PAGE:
Of course, this is hard for nationalistic Trumpian Americans to take, so it will slide off their shoulders with a dose of cognitive dissonance, but all I ask for people like P223 is to have an ounce of self-reflection and self-awareness. And the great thing, the great hope, is that Biden and, more importantly, a competent and cohesive administration can remedy this for the good of the world.

If Republicans don’t hold the Senate the Dems can do whatever they want to us with the only recourse to have groups like that Pacific league mount legal challenges. Expensive, but it is something that has to be done.

What utter nonsense. No, nothing does have to be done. Let democracy take its course. The odd thing with such approaches is that they fail to take into account that something around 5 million more Americans have voted for Biden. That is some margin and it cannot remotely be explained by fraud. This is democracy. It’s kind of pathetic (rather like the impeachment) and telling that Republicans like this want to rely on procedural challenges without seeing the big picture, without concentrating on what is, in an ordinary sense, right: that a tonne more people in the country wanted Trump out than wanted him in. “Oh, but Michigan…” won’t cut it. And I’ve seen how desperate things are when Giuliani is literally tweeting out for ideas on how to challenge this in court, when Republicans have publicly called fraud in Georgia because “how can a population of only 3.7 million cast over 5 million ballots? Fraud!”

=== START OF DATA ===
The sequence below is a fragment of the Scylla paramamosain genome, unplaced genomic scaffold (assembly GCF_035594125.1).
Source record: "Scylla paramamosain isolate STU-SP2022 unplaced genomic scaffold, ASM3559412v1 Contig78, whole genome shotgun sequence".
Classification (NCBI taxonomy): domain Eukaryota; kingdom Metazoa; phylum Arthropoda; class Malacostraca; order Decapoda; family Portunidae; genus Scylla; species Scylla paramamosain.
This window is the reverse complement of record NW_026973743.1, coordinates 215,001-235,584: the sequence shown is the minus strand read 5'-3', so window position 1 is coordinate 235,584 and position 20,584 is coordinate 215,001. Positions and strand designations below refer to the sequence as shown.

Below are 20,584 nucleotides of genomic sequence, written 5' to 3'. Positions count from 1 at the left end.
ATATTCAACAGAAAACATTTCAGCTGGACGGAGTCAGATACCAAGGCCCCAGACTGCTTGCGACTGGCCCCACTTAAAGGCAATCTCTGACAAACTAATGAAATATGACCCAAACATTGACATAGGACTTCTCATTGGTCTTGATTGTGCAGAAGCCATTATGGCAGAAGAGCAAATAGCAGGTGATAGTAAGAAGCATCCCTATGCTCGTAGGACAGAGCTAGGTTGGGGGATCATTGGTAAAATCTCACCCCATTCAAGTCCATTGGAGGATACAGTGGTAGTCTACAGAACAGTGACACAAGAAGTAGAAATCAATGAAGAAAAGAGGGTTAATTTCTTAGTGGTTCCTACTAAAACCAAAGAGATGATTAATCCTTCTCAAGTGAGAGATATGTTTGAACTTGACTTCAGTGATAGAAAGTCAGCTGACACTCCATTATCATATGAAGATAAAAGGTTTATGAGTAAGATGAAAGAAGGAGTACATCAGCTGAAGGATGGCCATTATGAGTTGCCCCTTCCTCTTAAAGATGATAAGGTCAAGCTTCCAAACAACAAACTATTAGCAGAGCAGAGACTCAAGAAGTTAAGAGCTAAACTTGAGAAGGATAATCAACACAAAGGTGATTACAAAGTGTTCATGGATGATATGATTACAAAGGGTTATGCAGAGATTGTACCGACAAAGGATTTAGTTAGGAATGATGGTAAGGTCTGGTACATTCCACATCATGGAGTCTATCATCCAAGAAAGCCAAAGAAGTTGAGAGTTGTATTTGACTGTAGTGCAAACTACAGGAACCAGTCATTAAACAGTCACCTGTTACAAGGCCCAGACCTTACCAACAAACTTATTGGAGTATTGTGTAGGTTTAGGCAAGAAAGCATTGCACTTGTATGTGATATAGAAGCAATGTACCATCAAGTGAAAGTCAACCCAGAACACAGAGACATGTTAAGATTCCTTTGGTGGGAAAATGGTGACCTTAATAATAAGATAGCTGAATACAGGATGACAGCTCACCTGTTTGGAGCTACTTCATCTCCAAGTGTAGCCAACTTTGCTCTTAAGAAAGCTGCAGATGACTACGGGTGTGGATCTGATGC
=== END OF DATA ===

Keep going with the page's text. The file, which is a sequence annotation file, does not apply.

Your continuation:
Georgia the state is not Georgia the country. Learn some geography before you invoke legal challenges, you dimwit.

Then we need to be on the defensive for four years to try to do the best to make sure this is only a four year setback. These are power hungry, dangerous people and that fact needs to be communicated loudly and constantly. The sad part is that tens of millions of Americans don’t even care that people like Biden want to infringe rights and rob freedom. The Dems are banana republicans.

Er, yeah. Whatever.

Anyway, more nuance please. Complex subjects, and all. And greater self-awareness, thanks.